Has the Future of Advertising Changed At All? August 8, 2007Posted by Celso in Advertising, Technology.
This post has been originally posted in my website, here.
The media and advertising enthusiast who on a daily basis follows the latest trends involving the subject is constantly asking how the media landscape will shape itself in the light of new media platforms, players and tightened ad budgets. Television will soon become an obsolete medium. Google is positioning itself to take over the advertising game, buying and selling TV, radio and online advertisement and eventually will eliminate the need for advertising agencies. And those infamously expensive 30-second spots aired during the Super Bowl will finally lose their incredibly hyped glare. For now these statements will remain as prophecies. What’s next in advertising has not changed at all as the recently revealed digital advertising strategy of the Publicis Group can attest. Publicis, as some may recall, recently made news for acquiring the Boston-based advertising agency Digitas in order to drive its digital efforts. According to this strategy, the recent future of advertising can be summarized in a few overused words that have adorned business publications for more than a decade: globalization, offshoring, digitization and convergence. Ultimately, Publicis goal is to achieve a one-to-one relationship with the consumer, which has been the dream of advertisers for as long as I can remember.
Perhaps this motionless perception is a bit too cynic on my part. Perhaps this strategy is instead the first seen tangible plan of action for achieving the results associated with all of these overused words. This is a plan involving the use of cheaper offshore labor to develop tailored product and service offers to consumers here and abroad, based on each person’s individual needs, tastes and peculiarities. It capitalizes on the two-way relationship between people and media (as opposed to TV’s one way communication model) which allows for the collection and analysis of behavioral data that will eventually result in a customized offer that the consumer will watch on any screen looked at during the average 17 daily hours humans spend awake. It can be the beginning of finally making what has been next become present. Publicis’ strategy sure plays along much like a Thomas Friedman narrative but successfully implementing it can become a Herculean task (just as some of the suggestions Friedman makes in his books) that will surely change the way consumers and brands interact.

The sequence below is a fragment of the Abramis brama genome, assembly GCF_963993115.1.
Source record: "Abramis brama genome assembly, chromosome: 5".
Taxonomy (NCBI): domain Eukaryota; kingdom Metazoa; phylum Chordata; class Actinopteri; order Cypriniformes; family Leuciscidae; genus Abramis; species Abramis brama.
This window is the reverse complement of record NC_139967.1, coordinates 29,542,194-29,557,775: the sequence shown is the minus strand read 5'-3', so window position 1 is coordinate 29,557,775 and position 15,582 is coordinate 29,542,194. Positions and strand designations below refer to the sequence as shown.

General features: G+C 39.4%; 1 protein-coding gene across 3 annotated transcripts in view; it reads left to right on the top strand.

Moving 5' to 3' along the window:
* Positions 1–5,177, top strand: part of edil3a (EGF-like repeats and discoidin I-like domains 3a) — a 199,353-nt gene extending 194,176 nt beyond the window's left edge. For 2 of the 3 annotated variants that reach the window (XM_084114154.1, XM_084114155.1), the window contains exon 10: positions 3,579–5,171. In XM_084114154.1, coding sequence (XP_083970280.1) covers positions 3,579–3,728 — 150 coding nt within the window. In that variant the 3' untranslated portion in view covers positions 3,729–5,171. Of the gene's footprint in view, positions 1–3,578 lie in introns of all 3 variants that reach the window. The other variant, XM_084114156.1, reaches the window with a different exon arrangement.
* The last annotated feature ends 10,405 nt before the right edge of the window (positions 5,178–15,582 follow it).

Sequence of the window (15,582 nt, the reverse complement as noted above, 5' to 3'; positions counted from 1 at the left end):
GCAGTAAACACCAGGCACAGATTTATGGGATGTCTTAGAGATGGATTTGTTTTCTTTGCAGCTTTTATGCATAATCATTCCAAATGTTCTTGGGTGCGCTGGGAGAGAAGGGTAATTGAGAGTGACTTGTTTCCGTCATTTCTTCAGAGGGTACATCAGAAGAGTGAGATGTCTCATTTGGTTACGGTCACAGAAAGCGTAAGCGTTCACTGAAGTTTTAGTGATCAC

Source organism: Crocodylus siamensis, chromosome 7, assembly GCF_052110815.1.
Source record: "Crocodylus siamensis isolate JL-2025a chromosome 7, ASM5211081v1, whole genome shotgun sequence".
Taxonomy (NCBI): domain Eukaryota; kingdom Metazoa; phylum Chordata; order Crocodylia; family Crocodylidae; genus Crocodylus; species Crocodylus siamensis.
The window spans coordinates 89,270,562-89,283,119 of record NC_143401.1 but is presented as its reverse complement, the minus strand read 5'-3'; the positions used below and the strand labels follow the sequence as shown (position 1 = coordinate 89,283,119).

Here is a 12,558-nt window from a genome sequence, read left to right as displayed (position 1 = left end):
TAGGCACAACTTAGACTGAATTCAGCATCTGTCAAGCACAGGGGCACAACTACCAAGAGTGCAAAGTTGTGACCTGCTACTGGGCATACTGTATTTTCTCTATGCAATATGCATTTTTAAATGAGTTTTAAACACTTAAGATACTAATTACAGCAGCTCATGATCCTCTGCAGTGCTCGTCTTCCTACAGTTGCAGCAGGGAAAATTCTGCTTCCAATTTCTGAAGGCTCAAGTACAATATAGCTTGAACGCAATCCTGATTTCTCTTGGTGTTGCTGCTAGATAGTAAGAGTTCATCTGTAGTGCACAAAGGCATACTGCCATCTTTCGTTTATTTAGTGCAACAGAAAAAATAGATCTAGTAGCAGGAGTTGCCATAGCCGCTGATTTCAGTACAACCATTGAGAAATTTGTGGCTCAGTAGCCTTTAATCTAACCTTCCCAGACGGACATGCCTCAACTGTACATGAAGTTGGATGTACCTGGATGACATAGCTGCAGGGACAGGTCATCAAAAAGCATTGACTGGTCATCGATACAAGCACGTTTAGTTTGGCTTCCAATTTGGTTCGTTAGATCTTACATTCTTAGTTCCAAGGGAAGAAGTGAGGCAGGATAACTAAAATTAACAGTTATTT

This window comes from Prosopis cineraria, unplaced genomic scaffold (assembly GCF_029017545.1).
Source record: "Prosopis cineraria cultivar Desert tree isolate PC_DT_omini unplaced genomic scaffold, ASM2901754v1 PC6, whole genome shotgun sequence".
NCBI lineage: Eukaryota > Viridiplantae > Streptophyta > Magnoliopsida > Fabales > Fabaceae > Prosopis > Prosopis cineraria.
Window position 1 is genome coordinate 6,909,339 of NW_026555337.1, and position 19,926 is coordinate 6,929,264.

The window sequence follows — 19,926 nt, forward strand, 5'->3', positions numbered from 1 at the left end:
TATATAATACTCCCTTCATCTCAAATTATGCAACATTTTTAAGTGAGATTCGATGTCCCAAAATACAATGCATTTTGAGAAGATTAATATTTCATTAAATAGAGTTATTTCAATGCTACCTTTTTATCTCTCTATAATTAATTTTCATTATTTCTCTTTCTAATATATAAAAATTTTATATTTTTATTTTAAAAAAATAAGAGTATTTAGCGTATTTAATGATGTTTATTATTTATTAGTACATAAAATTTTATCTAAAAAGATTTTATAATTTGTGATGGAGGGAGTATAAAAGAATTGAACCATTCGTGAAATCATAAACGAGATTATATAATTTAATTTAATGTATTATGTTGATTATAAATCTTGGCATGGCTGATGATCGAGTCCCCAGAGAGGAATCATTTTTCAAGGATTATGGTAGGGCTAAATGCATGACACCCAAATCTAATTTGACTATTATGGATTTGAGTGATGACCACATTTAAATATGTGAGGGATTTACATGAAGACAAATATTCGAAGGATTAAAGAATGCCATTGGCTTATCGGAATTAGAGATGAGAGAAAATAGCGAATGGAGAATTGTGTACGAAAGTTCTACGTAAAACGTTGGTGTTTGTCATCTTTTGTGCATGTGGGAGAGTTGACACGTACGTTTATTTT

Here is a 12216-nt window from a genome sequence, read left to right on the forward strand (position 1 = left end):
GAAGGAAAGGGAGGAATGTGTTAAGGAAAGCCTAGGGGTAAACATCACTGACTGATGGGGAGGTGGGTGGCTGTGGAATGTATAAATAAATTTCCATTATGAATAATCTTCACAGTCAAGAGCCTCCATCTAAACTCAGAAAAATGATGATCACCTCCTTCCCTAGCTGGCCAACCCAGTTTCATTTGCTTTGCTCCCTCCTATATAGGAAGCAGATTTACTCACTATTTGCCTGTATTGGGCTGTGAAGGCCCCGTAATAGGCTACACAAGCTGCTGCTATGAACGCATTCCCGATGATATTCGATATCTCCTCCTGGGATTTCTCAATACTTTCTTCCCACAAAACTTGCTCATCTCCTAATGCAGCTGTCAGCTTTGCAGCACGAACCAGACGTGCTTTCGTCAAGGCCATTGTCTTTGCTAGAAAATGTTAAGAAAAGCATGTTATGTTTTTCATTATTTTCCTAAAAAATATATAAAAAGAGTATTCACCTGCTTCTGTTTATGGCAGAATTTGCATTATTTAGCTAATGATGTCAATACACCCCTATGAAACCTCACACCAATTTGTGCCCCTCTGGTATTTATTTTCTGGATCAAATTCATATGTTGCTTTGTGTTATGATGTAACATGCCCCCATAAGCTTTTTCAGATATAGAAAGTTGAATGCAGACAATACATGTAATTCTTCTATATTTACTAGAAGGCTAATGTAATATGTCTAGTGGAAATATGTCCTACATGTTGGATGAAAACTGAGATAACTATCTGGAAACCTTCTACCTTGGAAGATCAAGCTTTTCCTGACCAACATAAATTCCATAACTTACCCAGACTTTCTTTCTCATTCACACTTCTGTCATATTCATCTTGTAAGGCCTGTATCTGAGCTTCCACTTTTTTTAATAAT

While we wait to see the results of Publicis change of course, the questions surrounding search and online advertising companies still remain. David Kenny, CEO of Digitas and the man behind the new strategy, disagrees that any of the search giants can become both a medium provider and an ad agency representing the best interests of clients. For him, a strategic decision will have to be made between these two very distinct business propositions. And this is why, perhaps in a biased way, Mr. Kenny believes that ad agencies will continue to exist, linking consumer brands to content providers, even if search companies are the ones controlling all media. Once again, the advertising world finds itself entrapped in yet another prediction of what’s in store for the always-evolving media landscape.